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Asking the Clergy: A faithful response to dissent at holiday gatherings

From letft, Rabbi Shalom Ber Cohen of Village

From letft, Rabbi Shalom Ber Cohen of Village Chabad at Stony Brook, the Rev. Randolph Jon Geminder of St. Mary's Episcopal Church, and Mahmood Kauser of Ahmadiyya Muslim Community. Credit: Chanie Cohen; Randolph Geminder; Mahmood Kauser

Thanksgiving, Hanukkah and other upcoming holidays can bring together people of opposing mindsets, potentially turning a pleasant communal meal into a forum for debate. This week’s clergy discuss ways to keep the peace at gatherings of family and friends.

Rabbi Shalom Ber Cohen

Village Chabad Stony Brook

There is a time and place for everything, and a family holiday gathering is the place and time to look for things that unite us, not divide us, in a safe zone free of politics. If need be, this should be mentioned while inviting guests to the gathering.

If a conversation comes up that will bring conflict, one should quickly say, "I would rather not discuss this now, let’s enjoy our time together instead."

The Tzemach Tzedek, the 3rd Chabad Rebbe, once asked, "Why is it that when a child gets upset at you, they can promise never to talk to you again, even say, ‘I hate you,’ and two minutes later they are your best friends. An adult, on the other hand, can get into an argument with someone and say, ‘I’ll never talk to you again,’ and not allow this person to be invited to his grandson’s bar mitzvah two decades later."

The Tzemach Tzedek says it’s because a child would rather be happy than right, and an adult sometimes would rather be right than happy.

This holiday season let’s choose to be happy and united.

The Rev. Randolph Jon Geminder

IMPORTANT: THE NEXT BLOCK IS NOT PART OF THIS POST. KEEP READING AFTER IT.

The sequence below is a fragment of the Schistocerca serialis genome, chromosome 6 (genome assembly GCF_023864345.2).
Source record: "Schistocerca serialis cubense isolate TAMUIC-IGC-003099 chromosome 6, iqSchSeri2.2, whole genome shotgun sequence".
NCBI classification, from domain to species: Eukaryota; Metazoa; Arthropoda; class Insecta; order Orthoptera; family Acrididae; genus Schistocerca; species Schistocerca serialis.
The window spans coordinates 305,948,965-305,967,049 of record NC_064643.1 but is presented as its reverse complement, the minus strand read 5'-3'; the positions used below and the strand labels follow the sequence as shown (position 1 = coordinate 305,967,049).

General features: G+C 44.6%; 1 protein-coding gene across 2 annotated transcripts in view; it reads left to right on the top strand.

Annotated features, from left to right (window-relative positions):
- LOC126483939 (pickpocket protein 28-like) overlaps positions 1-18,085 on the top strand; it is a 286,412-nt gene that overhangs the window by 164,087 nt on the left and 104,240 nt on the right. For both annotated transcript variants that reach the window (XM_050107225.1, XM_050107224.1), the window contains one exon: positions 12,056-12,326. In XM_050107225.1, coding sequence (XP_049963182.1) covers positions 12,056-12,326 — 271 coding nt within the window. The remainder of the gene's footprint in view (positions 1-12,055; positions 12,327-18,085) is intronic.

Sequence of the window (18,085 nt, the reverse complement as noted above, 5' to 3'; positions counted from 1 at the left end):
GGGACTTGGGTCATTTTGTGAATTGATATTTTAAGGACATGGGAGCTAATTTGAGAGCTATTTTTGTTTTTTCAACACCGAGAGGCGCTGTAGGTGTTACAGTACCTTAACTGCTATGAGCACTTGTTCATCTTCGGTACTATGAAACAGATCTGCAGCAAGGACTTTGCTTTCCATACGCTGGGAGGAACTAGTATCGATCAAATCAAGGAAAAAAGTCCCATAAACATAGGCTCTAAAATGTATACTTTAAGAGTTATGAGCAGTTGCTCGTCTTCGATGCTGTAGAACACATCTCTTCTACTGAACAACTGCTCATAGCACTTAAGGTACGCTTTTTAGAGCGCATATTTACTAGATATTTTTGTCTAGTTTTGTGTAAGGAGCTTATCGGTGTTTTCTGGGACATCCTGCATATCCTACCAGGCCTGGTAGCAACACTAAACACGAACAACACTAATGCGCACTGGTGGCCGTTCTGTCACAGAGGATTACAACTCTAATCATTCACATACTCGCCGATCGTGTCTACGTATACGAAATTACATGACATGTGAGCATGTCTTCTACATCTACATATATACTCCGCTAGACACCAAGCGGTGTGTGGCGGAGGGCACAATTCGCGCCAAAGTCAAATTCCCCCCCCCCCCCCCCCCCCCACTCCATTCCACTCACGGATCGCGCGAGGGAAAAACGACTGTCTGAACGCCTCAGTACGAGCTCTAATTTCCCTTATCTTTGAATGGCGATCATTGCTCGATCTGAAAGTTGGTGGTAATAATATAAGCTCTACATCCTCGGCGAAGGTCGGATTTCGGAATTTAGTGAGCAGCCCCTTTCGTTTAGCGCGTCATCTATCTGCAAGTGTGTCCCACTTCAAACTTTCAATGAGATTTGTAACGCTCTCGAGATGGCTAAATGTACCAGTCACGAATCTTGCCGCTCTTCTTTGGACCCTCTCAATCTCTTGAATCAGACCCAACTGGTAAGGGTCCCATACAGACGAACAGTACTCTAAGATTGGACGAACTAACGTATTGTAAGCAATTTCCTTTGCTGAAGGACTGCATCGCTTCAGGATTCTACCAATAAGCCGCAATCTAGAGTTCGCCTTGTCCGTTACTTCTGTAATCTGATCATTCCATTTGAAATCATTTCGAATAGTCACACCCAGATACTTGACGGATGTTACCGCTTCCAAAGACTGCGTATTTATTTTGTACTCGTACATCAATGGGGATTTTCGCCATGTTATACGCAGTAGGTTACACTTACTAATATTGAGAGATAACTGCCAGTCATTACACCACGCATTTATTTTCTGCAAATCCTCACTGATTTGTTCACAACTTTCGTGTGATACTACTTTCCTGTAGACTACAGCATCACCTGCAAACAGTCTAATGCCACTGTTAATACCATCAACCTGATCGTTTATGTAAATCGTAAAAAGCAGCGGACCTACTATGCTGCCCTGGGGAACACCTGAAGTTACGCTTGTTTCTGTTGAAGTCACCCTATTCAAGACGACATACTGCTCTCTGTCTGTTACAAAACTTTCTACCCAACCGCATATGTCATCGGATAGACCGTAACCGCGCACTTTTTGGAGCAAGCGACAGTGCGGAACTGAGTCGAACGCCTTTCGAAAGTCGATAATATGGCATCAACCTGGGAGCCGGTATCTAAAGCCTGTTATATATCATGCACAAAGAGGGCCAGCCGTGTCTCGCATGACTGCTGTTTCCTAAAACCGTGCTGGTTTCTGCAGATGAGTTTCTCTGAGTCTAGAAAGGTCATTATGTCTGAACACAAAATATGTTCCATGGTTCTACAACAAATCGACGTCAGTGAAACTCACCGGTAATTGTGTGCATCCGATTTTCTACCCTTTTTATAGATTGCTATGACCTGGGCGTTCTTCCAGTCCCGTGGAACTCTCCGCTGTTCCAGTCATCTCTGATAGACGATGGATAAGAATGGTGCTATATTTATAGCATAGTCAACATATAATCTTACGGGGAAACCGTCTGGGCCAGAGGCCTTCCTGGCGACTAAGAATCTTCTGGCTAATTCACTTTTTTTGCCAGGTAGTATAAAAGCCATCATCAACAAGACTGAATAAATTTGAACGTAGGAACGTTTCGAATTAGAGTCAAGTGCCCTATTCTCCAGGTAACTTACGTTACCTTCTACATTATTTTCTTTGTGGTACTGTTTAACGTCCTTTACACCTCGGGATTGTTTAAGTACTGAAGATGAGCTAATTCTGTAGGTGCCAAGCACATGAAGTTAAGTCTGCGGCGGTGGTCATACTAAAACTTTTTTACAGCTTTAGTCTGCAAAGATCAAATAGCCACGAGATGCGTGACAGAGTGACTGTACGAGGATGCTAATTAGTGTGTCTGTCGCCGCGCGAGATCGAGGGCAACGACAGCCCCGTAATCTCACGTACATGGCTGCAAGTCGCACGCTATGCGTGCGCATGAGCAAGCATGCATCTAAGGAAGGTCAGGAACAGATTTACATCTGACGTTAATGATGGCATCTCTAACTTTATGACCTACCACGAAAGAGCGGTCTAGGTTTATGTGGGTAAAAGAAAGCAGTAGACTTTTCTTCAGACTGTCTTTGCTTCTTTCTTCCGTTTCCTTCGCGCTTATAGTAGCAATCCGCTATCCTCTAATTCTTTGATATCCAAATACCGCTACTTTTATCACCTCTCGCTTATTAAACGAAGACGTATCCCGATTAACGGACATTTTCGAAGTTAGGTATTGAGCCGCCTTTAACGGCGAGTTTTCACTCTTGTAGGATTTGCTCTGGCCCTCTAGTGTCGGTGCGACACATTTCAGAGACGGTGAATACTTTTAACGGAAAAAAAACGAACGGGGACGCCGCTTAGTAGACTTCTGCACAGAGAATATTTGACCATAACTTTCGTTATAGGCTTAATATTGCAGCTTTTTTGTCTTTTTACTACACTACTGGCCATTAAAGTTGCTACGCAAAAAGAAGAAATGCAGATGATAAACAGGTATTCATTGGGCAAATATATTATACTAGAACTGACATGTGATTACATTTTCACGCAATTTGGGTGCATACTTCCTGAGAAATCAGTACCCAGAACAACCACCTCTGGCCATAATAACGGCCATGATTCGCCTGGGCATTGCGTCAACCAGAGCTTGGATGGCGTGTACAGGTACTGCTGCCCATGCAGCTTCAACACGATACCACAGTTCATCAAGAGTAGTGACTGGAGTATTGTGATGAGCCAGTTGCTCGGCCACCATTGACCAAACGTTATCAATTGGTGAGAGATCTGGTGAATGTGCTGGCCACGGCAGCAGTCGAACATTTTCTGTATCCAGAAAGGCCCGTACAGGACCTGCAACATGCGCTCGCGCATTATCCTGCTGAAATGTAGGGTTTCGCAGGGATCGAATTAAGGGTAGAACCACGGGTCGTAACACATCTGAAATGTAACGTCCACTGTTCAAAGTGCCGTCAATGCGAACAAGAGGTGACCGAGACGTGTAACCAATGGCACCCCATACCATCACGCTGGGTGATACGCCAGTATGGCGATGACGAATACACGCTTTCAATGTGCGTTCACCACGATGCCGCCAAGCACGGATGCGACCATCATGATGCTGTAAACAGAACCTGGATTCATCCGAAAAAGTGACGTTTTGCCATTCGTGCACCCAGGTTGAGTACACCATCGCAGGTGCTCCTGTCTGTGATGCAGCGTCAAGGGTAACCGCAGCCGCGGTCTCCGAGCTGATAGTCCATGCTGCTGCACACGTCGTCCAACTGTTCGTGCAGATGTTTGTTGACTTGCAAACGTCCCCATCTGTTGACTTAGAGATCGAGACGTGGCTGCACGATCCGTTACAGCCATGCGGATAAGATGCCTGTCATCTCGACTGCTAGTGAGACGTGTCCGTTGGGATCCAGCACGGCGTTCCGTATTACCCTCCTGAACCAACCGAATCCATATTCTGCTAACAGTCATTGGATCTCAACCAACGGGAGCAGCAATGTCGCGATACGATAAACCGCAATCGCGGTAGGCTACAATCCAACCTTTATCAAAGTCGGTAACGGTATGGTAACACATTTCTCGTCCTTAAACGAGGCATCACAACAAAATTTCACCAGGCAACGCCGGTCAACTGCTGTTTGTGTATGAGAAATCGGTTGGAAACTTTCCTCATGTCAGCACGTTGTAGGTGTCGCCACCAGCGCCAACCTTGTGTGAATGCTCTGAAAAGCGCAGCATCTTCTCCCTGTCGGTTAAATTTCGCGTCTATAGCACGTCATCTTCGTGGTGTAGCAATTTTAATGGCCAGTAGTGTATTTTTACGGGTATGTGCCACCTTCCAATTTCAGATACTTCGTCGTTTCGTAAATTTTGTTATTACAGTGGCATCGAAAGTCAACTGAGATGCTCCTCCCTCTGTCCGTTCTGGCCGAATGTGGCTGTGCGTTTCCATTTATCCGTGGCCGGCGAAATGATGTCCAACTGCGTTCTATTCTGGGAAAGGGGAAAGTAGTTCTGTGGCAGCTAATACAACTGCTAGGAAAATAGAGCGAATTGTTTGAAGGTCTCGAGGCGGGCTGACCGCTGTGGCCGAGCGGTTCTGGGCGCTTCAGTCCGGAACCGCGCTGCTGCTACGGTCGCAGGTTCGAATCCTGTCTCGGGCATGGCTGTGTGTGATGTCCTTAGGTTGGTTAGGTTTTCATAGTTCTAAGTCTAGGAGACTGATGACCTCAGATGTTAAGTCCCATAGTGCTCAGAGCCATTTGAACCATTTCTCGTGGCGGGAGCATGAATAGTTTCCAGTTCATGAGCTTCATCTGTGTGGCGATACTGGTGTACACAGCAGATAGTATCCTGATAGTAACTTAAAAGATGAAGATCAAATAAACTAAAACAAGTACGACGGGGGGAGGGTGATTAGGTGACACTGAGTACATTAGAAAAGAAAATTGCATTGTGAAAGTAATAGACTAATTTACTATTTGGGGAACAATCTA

Rector, St. Mary's Episcopal Church, Amityville

One of my favorite opening versicles at Morning Prayer comes from the Bible’s Book of Habakkuk: "The Lord is in His holy temple; let all the earth keep silence before Him." (Habakkuk 2:20)

It reminds us that there are indeed times for holy restraint, and a gathering at our Holy Seasons is certainly one of those times. Holiday memories are the ones that seem to last the longest, so it behooves us to do our very best to keep those occasions focused upon love and acceptance, rather than dominance over others and self-directed pride.

At one of our many joyous Thanksgiving dinners at the home of my beloved late organist and his family, I will always remember how I admired his table greeting before I said grace — "I love you all. Please no politics at this table." It really made a difference at a very politically charged time.

May strife and stress be absent from our precious holy day gatherings, making room for respectful love for one another, and gratitude to our loving Lord.

Mahmood Kauser

Imam, Ahmadiyya Muslim Community with mosques in Queens, Brooklyn, the Bronx and Amityville

Before Islam, Arabia was engulfed in tribalism, leaving every city, town and neighborhood divided. With no central government, people grew hostile and intolerant.

Eventually, Prophet Muhammad transformed the entire Arabian Peninsula, uniting them under many fundamental truths, such as the duty of the government to provide security and freedom of conscience, the rights of women to decide their own destinies, and wealth equality that looked beyond race and religion. After establishing this framework of justice, strikingly similar to the U.S. Constitution hundreds of years later, the Holy Prophet Muhammad often declared, according to the Hadith, a collection of his sayings, "difference of opinion in my nation is a mercy."

He acknowledged that once the world agrees on a unity of purpose, then the methods of achieving that purpose can and should differ. Therefore, as we enjoy the holidays with our loved ones, it is imperative to accept the fundamental pursuits of equality, peace and unity that we all hold so dearly.

At the same time, however, we can feel free to share differing views through dialogue and discourse at the dinner table, in a civil, respectful way, without judgments.

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